Single amino acid chelates (SAAC): a strategy for the design of technetium and rhenium radiopharmaceuticals Academic Article uri icon

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abstract

  • Radiolabeled biomolecules can be used to visualize a variety of diseases through interaction with specific cell receptors. A key step is the introduction of a molecular entity that allows facile labeling with the medically useful radionuclide (99m)Tc without significant alteration of the structure and function of the biomolecule. One strategy focuses on the design of single amino acid chelates (SAACs), novel bifunctional chelators constructed from derivatized amino acids or amino acid analogues. The chelating terminus of the SAAC has been designed for effective coordination to the {(99m)Tc(CO)(3)}(+) core, while the other terminus allows incorporation into any position along a peptide sequence or into a variety of biomolecules. In applications to peptidic materials, the approach affords significant flexibility in the choice of donors for (99m)Tc coordination combined with the considerable advantages of routine solid phase synthetic techniques. The methodology allows libraries of peptide-based (99m)Tc(i) and (186,188)Re(i) radiopharmaceuticals to prepared using conventional automated peptides synthesis. Other biomolecules, including nucleosides, carbohydrates, folic acid and vitamin B12 are also readily modified using analogous methods. The approach also allows the preparation of isostructural (99m)Tc and Re complexes for the correlation of in vivo and in vitro imaging studies.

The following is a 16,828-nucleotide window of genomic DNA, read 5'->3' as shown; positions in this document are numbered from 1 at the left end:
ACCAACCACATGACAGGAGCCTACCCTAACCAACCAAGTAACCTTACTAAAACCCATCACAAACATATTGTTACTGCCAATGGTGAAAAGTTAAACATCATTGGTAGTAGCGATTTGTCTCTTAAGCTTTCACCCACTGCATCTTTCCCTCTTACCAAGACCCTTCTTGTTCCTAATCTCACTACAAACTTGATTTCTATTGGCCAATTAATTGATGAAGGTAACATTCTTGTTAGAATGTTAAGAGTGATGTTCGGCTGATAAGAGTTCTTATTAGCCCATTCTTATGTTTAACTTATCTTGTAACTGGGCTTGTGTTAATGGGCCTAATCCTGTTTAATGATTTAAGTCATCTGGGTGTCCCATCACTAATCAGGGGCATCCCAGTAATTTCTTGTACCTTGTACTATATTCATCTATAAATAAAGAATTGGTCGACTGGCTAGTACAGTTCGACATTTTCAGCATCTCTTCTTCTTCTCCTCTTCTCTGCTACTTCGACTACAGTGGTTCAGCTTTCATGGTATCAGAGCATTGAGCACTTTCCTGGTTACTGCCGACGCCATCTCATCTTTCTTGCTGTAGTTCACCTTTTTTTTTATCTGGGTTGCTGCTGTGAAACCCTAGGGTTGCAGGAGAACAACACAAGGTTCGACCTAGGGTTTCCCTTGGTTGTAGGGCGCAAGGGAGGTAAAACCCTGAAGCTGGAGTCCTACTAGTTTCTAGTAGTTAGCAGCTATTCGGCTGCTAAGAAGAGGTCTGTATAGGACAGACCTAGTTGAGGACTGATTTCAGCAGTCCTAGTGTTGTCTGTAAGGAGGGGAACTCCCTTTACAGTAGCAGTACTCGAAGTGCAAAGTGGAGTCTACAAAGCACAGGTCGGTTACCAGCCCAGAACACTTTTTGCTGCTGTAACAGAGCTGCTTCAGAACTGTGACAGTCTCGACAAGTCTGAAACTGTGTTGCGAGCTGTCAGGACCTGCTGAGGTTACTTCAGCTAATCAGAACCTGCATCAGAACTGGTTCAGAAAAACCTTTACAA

authors

  • Bartholom√§, Mark
  • Valliant, John F
  • Maresca, Kevin P
  • Babich, John
  • Zubieta, Jon

publication date

  • February 7, 2009